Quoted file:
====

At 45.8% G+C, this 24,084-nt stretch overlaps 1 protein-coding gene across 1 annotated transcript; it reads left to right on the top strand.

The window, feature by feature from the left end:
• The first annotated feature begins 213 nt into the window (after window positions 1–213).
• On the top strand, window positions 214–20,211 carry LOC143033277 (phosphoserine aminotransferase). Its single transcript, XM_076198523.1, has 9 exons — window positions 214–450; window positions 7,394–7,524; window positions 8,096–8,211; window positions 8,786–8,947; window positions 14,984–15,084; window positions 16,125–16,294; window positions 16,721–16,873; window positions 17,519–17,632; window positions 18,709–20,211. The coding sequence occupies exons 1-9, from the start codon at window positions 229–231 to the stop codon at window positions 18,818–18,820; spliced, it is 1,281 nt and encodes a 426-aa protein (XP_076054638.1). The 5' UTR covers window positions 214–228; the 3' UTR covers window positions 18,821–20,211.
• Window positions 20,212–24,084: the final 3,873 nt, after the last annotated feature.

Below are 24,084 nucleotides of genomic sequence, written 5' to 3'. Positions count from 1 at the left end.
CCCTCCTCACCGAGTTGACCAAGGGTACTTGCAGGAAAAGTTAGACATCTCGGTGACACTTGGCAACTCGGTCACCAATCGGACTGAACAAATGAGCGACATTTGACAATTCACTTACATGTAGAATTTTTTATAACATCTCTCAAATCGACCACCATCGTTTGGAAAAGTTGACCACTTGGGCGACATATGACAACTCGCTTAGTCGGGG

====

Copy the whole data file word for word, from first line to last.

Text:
At 45.8% G+C, this 24,084-nt stretch overlaps 1 protein-coding gene across 1 annotated transcript; it reads left to right on the top strand.

The window, feature by feature from the left end:
• The first annotated feature begins 213 nt into the window (after window positions 1–213).
• On the top strand, window positions 214–20,211 carry LOC143033277 (phosphoserine aminotransferase). Its single transcript, XM_076198523.1, has 9 exons — window positions 214–450; window positions 7,394–7,524; window positions 8,096–8,211; window positions 8,786–8,947; window positions 14,984–15,084; window positions 16,125–16,294; window positions 16,721–16,873; window positions 17,519–17,632; window positions 18,709–20,211. The coding sequence occupies exons 1-9, from the start codon at window positions 229–231 to the stop codon at window positions 18,818–18,820; spliced, it is 1,281 nt and encodes a 426-aa protein (XP_076054638.1). The 5' UTR covers window positions 214–228; the 3' UTR covers window positions 18,821–20,211.
• Window positions 20,212–24,084: the final 3,873 nt, after the last annotated feature.

Below are 24,084 nucleotides of genomic sequence, written 5' to 3'. Positions count from 1 at the left end.
CCCTCCTCACCGAGTTGACCAAGGGTACTTGCAGGAAAAGTTAGACATCTCGGTGACACTTGGCAACTCGGTCACCAATCGGACTGAACAAATGAGCGACATTTGACAATTCACTTACATGTAGAATTTTTTATAACATCTCTCAAATCGACCACCATCGTTTGGAAAAGTTGACCACTTGGGCGACATATGACAACTCGCTTAGTCGGGG